Towards the end of the main set, Vanderuit, Thomas and Ammitzboll exited the stage, leaving Cordeux to perform a few songs on his own, first of which was The Shake. To the crowd’s surprise and pleasure, Cordeux is joined on stage by Australian pop royalty Amy Shark to perform Dinosaur, on which her smooth vocals complement Cordeux’s, as if they were always meant to be there. Cordeux ends his solo slot with the beautifully eerie Black Dress

The final 3 songs Do-do’s and Woah-oh’s, Spray On Pants and Opinions Won’t Keep You Warm At Night play like a dream. The crowd seems to morph into one entity, a sea of people moving together, completely at the whim of the music. Closing out a night of good old Australian pop rock and musical nostalgia, Opinions Won’t Keep You Warm At Night steals the show by an overwhelming margin, transporting everybody to a time when its timeless lyrics and angsty beat lived rent free in your head. 

Not only has the tour been successful, it put their first album United Paper People back on the Aria Charts, coming in at #8 on the 24th of April, for top 10 Australian Albums. As well as this, they released a special edition vinyl of UPP, which hit #2 on the charts for top 10 vinyl albums. The fans, as the band put it, ‘revived an album released 18 years ago’, so it’s not surprising that part of what made the show feel so special was the frenzy of passion emanating off the crowd. 

Having never had the chance to see the band perform live while they were still together, their 2023 reunion did not disappoint. Their stage presence and energy really filled up the room, providing confirmation that these guys are still seasoned pros. With as much angst as they had 10 years ago, the only way you can really tell that it’s 2023 Kisschasy is from the band’s matured looks. No more are the daggy long sleeves and scarves, instead replaced with stylish tee’s and button downs. Opinions might not keep you warm at night, but Kisschasy sure will.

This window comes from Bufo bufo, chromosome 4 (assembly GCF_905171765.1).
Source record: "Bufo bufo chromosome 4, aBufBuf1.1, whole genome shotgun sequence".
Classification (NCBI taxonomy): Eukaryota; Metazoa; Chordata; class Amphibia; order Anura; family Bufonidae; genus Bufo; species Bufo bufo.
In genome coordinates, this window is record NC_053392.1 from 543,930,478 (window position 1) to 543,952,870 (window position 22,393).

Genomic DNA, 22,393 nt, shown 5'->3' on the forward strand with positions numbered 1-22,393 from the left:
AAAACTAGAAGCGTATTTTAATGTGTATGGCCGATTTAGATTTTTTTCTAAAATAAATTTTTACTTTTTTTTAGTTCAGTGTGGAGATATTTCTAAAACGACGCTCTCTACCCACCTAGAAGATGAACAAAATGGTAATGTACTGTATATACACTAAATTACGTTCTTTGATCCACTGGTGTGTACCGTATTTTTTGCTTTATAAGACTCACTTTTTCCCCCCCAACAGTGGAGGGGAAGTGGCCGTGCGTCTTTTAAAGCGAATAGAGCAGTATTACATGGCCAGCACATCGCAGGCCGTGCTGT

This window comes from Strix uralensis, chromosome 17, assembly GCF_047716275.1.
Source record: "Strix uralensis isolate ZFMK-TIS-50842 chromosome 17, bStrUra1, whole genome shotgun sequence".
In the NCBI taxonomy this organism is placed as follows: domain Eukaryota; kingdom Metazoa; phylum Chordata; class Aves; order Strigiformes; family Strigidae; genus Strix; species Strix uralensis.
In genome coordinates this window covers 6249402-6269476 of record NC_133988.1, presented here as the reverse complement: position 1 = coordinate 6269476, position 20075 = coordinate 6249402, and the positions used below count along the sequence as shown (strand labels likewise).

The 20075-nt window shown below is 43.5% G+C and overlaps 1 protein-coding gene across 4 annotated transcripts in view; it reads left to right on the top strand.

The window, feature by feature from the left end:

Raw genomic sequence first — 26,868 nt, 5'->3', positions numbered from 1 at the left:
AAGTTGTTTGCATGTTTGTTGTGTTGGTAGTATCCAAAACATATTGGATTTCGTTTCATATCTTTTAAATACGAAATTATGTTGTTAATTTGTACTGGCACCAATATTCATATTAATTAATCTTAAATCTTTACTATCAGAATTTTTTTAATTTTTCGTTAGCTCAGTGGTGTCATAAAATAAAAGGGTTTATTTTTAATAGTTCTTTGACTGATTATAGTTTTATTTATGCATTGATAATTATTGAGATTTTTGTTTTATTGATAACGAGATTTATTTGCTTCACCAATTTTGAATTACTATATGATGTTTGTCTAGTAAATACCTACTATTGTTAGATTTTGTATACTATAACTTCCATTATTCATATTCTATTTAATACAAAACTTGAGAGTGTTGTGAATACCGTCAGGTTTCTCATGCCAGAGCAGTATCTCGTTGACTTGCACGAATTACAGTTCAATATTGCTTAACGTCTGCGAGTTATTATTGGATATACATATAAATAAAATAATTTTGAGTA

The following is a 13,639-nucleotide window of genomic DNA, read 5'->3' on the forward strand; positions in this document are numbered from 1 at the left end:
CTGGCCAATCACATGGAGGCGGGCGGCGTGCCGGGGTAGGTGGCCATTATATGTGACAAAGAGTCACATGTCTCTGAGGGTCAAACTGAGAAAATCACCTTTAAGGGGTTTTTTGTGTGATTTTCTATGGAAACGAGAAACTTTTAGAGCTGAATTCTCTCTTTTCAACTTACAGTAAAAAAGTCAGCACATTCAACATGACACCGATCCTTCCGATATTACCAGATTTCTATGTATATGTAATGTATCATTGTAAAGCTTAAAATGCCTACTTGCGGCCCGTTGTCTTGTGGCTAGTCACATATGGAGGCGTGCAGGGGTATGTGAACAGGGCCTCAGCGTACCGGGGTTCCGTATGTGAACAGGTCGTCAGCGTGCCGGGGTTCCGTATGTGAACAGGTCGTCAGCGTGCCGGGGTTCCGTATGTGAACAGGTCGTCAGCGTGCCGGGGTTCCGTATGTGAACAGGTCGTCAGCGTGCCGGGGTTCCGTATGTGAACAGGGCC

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[Review] In Hearts Wake @ Metro Theatre, Sydney 28/04/2023

Review By Samantha O'Neil

The year is 2006, Google is buying YouTube for $1.65 billion, Pluto is being downgraded from planet status and 5 friends from Byron Bay are coming together to form a band which they would call In Hearts Wake.

They were likely unaware that 17 years later, as established heavy weights of the genre, they would be touring the country, playing their first studio album Divination from front to back to celebrate its release 10 years prior.

I’m sure they weren’t thinking that on an otherwise uneventful Friday night in April 2023, the band would be playing their first show of the Decade of Divination Tour. That they would be headlining at the legendary Metro Theatre in Sydney to a room of people who have come along that night to re-live an album that seemingly means as much to the fans as it does to the band.

Sporting an impressive list of opening acts, the show got started with Australian bands The Gloom In The Corner, a metalcore band from Melbourne and Diamond Construct, a metal band based in Sydney.

Third on the roster was Stray From the Path, a hardcore punk band from Long Island, New York. Fronted by charismatic Drew York, Stray From the Path were exceptional. SFTP had a look and a sound that was straight out of the heyday of the punk era with a stellar performance, worthy of its own headlining tour. Their high energy had the crowd completely transfixed the entire set, York even stopping the show at one point to make sure everybody knew that whoever you are, you will always be welcome at a Stray From The Path show. They were the perfect choice to warm up the audience.